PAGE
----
Golfers move up, have more fun Teeing it Forward

PALM BEACH GARDENS, Fla. (June 1, 2012) — More and more golfers are expected to tee it forward and have more fun while playing golf this summer thanks to the support of The PGA of America (PGA) and United States Golf Association (USGA). Initially introduced for a two-week period in 2011, TEE IT FORWARD, which encourages golfers to have more fun by playing from tees that better align with their ability, is now a year-round initiative with a special focus in June.

During the month, more than 2,400 registered facilities around the country will be actively promoting playing from new tees and hosting special events designed to encourage golfers to play from shorter distances. Participating facilities and more information can be found at PlayGolfAmerica.com/TEEITFORWARD.

Do you wish your approach shot to the green was just a bit easier? Would you rather hit an iron into the green vs. a fairway wood or hybrid? If you want to play faster and have more fun, move up a set of tees and TEE IT FORWARD!

“TEE IT FORWARD addresses many of the issues that impact the game of golf. By having golfers tee off from the appropriate teeing areas, they will have more fun and play faster,” said USGA President Glen Nager. “While we have promotional activities around this effort during June, we would like to see all golfers tee it forward throughout the year. It’s a great way to play the game.”

Discussion on the topic of TEE IT FORWARD continues to be so prevalent that The PGA and USGA have created a sweepstakes for those who share their comments after teeing it forward. Between now and July 31, 2012, golfers can go to PlayGolfAmerica.com/TEEITFORWARD to post their comments and be entered for a chance to win the grand prize of two weekly grounds tickets for the 2012 Ryder Cup at Medinah Country Club. First runner-up receives two tickets to the 2013 U.S. Open at Merion Golf Club and second runner-up wins two tickets to the 2013 PGA Championship at Oak Hill Country Club.

“With TEE IT FORWARD, our PGA Professionals are simply asking golfers to move to the appropriate tee box so they have an opportunity to hit shorter irons into the greens,” said PGA President Allen Wronowski. “Golf can be much more fun when you are hitting 7-irons, instead of less-lofted irons and woods.”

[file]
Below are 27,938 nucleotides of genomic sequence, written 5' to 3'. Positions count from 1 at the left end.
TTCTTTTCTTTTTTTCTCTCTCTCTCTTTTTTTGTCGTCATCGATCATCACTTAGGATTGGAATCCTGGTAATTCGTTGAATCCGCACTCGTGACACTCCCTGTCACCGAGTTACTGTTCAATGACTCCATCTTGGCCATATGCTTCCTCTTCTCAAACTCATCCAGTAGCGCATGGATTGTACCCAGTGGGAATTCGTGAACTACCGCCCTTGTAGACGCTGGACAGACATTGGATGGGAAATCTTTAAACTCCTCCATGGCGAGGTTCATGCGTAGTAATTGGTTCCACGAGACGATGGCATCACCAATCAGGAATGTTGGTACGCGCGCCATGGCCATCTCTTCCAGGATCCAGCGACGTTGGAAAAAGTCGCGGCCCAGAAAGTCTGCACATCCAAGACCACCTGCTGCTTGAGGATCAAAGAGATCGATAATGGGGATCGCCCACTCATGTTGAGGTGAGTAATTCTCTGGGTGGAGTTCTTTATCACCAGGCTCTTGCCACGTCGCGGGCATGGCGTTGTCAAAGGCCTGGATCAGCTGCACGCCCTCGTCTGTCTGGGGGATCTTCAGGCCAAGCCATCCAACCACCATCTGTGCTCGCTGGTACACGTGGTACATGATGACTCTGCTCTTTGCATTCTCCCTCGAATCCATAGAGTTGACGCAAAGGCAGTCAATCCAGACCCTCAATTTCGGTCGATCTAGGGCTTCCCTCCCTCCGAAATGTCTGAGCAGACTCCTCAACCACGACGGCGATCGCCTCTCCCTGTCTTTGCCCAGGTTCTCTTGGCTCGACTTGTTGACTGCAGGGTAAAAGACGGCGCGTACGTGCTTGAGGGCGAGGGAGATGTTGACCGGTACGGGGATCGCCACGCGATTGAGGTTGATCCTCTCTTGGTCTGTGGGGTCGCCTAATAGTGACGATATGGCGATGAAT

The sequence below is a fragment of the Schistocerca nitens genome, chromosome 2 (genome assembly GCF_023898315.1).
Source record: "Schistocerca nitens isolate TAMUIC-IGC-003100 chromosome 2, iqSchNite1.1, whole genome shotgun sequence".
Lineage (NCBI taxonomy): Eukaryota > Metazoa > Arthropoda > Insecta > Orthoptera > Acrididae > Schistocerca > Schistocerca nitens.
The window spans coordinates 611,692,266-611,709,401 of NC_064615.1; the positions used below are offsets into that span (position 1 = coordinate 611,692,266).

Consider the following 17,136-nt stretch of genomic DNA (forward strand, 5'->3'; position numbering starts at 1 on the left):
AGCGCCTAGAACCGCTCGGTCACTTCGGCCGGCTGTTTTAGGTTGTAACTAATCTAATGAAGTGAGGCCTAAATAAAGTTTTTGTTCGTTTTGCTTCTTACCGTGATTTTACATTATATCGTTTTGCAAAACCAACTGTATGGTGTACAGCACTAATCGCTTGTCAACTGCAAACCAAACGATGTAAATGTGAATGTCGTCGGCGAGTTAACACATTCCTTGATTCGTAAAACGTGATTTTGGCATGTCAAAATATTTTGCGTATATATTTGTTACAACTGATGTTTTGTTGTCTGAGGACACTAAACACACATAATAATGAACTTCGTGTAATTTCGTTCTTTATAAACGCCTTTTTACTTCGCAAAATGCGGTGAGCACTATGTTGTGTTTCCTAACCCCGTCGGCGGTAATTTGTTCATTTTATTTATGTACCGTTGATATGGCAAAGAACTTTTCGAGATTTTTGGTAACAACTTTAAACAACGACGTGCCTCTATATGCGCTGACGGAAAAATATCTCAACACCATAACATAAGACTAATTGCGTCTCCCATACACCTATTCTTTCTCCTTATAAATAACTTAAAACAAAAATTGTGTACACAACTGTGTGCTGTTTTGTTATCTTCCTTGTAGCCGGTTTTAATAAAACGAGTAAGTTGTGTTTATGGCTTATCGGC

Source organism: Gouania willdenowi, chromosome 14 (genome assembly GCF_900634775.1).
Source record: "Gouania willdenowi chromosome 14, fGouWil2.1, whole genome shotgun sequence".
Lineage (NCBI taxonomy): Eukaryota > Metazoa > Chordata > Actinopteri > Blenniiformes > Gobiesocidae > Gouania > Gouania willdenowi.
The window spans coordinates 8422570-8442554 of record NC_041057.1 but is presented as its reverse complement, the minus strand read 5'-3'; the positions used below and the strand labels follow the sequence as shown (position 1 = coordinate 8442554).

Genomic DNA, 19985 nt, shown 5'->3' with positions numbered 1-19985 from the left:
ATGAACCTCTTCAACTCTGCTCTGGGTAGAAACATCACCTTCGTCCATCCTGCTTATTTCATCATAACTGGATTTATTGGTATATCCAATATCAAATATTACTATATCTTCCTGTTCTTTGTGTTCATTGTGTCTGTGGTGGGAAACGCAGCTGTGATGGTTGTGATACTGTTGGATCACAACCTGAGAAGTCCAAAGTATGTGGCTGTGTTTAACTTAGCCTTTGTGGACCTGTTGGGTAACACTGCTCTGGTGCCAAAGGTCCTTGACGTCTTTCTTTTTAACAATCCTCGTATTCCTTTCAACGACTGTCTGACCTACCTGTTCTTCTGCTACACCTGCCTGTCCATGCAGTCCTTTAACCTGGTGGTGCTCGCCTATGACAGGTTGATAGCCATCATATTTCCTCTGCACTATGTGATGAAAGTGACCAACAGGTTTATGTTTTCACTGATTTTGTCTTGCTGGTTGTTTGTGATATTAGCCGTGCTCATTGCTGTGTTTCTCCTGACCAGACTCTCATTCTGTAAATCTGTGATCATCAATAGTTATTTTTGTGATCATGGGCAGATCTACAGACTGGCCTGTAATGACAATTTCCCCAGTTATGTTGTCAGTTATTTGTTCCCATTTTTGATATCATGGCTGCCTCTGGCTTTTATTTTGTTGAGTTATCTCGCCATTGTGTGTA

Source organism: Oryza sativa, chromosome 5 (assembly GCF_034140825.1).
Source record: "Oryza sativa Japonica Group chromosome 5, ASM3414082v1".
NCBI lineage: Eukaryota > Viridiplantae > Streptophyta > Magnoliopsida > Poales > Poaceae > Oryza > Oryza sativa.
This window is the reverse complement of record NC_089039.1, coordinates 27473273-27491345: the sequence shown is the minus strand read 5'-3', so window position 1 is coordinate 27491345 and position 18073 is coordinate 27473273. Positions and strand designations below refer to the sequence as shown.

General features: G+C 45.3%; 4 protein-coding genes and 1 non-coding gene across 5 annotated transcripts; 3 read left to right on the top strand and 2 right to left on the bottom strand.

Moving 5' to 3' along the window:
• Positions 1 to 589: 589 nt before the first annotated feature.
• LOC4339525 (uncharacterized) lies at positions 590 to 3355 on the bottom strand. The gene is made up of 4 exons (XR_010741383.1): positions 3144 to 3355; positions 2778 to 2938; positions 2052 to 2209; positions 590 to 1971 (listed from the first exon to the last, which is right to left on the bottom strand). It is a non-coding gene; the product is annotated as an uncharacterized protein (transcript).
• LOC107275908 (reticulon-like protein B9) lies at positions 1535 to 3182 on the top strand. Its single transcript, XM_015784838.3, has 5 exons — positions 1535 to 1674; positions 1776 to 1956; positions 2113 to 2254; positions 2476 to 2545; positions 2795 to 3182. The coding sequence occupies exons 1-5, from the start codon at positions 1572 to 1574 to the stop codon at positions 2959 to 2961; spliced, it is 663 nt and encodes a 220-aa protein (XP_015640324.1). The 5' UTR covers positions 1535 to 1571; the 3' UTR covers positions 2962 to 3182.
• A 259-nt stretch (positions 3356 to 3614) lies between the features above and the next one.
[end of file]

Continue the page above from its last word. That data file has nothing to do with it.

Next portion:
In addition to sharing comments on the Play Golf America website, The PGA and USGA are also asking golfers to tweet about their TEE IT FORWARD experiences (#teeitforward) through a special Twitter page, twitter.TEEITFORWARD.org.

During the 2011 two-week promotion, more than 1,900 golf courses had an average of 123 golfers per facility (nearly 237,000 nationwide) playing from forward tees. A survey of more than 3,000 consumers who experienced the program showed that 70 percent found their round of golf more enjoyable and more than 90 percent said they would recommend TEE IT FORWARD to a friend. The survey also found nearly 50 percent of respondents believed the program helped them play faster.

Golf legend Jack Nicklaus, PGA TOUR player Dustin Johnson and LPGA Tour player Paula Creamer serve as spokespersons for TEE IT FORWARD.

About the USGA
The USGA conducts the U.S. Open, U.S. Women’s Open and U.S. Senior Open, as well as 10 national amateur championships, two state team championships and international matches. Together with The RA, the USGA governs the game worldwide, jointly administering the Rules of Golf, Rules of Amateur Status, Equipment Standards and World Amateur Golf Rankings. The USGA’s working jurisdiction comprises the United States, its territories and Mexico. The USGA is a global leader in the development and support of sustainable golf course management practices. It serves as a primary steward for the game’s history and funds an ongoing “For the Good of the Game” charitable giving program. Additionally, the USGA’s Course Rating and Handicap systems are used on six continents in more than 50 countries. For more information about the USGA, visit www.usga.org.

About The PGA of America
Since its founding in 1916, The PGA of America has maintained a twofold mission: to establish and elevate the standards of the profession and to grow interest and participation in the game of golf. By establishing and elevating the standards of the golf profession through world-class education, career services, marketing and research programs, The PGA enables its professionals to maximize their performance in their respective career paths and showcases them as experts in the game and in the multi-billion dollar golf industry. By creating and delivering world-class championships and innovative programs, The PGA of America elevates the public’s interest in the game, the desire to play more golf, and ensures accessibility to the game for everyone, everywhere. As The PGA nears its centennial, the PGA brand represents the very best in golf.